Passport stamp could change your holiday
Tourism is a double-edged sword.
The revenue from tourism is great - and for some destinations, it's an essential economic driver - but the downside is putting up with the tourists themselves, who aren't always on their best behaviour.
Various destinations have tried a variety of measures to keep rowdy, rule-breaking and disrespectful tourists in line.
Last year, Bali warned it would be cracking down on tourists trying to enter its sacred temples, after a photo went viral of a Danish tourist scandalously sitting on a holy throne at Hindi temple Puhur Luhur Batukaru.
Just this week a major tourist attraction outside the Czech capital of Prague - a Catholic chapel famous for its human remains on display - said it was banning selfies over concerns they were not respectful to the deceased.
European cities have been trying to curb bad tourist behaviour with large fines, which include a penalty of about $880 for wearing bikinis and budgie smugglers in the Croatian city of Hvar and $730 for swimming or bathing in fountains in Rome.
Magaluf, Spain has come up with a list of 64 banned activities, including collecting water from beaches, jumping off balconies into pools, and public sex acts. Fines range from $146 to $4400.
But there's a new way some destinations are trying to keep misbehaving tourists in line - by making them sign a pledge on arrival to hold them to account, reports to The Washington Post.
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I don't think I have ever before had to sign a pledge on a country border to be allowed to enter. The police officer however stamped the pledge upside down in my passport. Is it still valid? ;) That was coincidentally the last page in my passport, it lasted 366 days. RIP. #Koror #Palau #PalauPledge
Palau, an archipelago in the western Pacific Ocean where mass tourism has been linked to environmental damage, announced last year it would introduce a "passport pledge" that visitors must sign before entering.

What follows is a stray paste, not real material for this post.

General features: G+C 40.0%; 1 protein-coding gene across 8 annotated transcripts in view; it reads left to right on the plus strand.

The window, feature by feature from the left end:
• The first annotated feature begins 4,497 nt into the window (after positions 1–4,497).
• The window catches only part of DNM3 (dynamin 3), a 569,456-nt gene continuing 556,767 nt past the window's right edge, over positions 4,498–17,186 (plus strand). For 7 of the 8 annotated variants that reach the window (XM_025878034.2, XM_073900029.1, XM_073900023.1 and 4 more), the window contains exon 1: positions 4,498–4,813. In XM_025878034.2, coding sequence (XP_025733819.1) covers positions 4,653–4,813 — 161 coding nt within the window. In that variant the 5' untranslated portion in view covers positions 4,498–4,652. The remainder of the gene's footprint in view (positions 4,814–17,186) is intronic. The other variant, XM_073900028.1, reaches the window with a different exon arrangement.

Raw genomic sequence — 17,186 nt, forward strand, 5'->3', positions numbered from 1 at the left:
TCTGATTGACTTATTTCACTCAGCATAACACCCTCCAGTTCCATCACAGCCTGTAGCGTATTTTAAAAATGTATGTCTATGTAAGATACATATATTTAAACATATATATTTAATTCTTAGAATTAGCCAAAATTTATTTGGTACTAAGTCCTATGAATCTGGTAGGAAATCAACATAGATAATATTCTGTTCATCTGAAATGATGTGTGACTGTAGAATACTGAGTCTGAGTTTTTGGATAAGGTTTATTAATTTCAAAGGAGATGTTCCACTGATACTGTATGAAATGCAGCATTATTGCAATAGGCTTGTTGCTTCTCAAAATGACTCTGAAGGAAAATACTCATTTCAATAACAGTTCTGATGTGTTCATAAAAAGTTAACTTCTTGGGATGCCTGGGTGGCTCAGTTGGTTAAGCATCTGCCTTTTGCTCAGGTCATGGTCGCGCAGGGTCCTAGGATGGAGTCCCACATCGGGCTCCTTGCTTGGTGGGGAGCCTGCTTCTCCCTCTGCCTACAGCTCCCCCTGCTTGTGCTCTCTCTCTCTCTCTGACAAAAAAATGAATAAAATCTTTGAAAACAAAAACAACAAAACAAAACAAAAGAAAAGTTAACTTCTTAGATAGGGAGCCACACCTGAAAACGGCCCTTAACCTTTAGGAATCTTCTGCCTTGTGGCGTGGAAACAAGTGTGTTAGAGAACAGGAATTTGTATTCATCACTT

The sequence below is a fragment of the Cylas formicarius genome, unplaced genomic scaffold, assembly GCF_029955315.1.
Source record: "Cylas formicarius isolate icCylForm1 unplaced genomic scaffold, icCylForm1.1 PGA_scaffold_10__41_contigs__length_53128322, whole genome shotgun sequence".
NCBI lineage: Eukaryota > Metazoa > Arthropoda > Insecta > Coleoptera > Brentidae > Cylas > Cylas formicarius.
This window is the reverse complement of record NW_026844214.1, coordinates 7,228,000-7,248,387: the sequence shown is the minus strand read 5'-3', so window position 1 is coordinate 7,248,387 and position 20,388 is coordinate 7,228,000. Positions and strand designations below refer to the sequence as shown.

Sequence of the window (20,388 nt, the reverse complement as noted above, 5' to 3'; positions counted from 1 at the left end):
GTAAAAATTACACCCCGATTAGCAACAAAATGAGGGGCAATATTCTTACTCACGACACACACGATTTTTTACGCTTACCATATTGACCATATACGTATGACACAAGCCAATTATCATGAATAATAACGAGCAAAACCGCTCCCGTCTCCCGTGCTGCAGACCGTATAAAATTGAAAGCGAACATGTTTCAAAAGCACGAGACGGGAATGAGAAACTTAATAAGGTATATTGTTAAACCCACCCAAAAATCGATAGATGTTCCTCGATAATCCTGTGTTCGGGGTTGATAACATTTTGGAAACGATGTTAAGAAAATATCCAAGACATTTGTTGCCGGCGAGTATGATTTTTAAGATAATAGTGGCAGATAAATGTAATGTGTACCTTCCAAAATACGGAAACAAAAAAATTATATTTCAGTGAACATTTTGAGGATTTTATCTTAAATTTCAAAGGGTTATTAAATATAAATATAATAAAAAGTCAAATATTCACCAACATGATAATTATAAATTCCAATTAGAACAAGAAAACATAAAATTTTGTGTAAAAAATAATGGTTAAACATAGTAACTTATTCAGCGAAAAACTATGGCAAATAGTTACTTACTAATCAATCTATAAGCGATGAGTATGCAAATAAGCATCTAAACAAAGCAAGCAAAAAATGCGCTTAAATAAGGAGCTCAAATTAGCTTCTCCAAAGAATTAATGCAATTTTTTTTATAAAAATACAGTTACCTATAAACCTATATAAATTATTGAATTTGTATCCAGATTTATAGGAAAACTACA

As part of the pledge, visitors are told that they must not collect marine life souvenirs, such as shells and coral, must avoid treading on or touching coral, must respect the local customs and people, and must not litter.
The pledge makes Palau the first country to change its immigration laws to protect the environment. It is stamped in visitors' passports and must be signed before tourists are permitted to enter the country. Tourists found breaking the conditions of the pledge may be fined.
"The Pledge was deemed necessary after careless behaviour from visitors started to erode Palau's pristine environment and have a negative impact on its culture," the website for the pledge read.
There have been 239,102 pledges taken since the initiative was launched.
Palau is not the only destination to ask tourists to sign a pledge, although it is the only one that stamps it on visitors' passports.
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The #palaupledge is stamped into your passport and you are made to sign your name before stepping foot on this beautiful island 🙏🏼 if only the rest of the world would follow suit 😍 #preserve #protect #treadlightly #actkindly #bemindful #donoharm #footprintsinthesand #ipromise #paradiseisland #scubadiving #islandlife #ithinkifoundmyhappyplace #scubadivinggirls #livetotravel🌍 #traveltolive🌎 #lovemylife❤️ I took the #palaupledge🇵🇼 #hkig
Other destinations include Aspen, Colorado; Big Sur, California; the island of Hawaii; Finland; and New Zealand, where the Tiaki Promise asks tourists to drive safely, camp responsibly, stay safe and respect the local culture.
The pledges generally ask tourists to treat the destination with respect, not litter, follow local rules and avoid risky behaviour, The Post reports.
With the exception of Palau, the pledges generally don't threaten punishments or fines, but some listed behaviours may be against the law and therefore carry penalties of their own.
Iceland, which has seen a massive surge in visitor numbers over the last few years, asks tourists to not venture off roads, to use approved parking spots and be safe while taking selfies in its Icelandic Pledge that has had close to 70,000 signatures since it was introduced in 2017.
Visit Iceland public relations manager Sigridur Dogg Gudmundsdottir told The Post tourists could sign the pledge online or at the airport.
"We're trying to speak to the honour code in tourists that are coming to Iceland, and we don't want to forbid too much," she said. "We'd much rather send the message in a benign way and ask people to join us in this venture to be responsible and preserve the beautiful nature of Iceland."
Liisa Kokkarinen, the project manager at Visit Finland, said Finland's pledge was "meant to protect travellers visiting Finland and make them aware of these general rules and responsibilities".
"Because visitors may not know about the different rules in nature areas, the pledge offers a way to guide them towards the respectful behaviour that is expected of them while visiting Finland," she told The Post.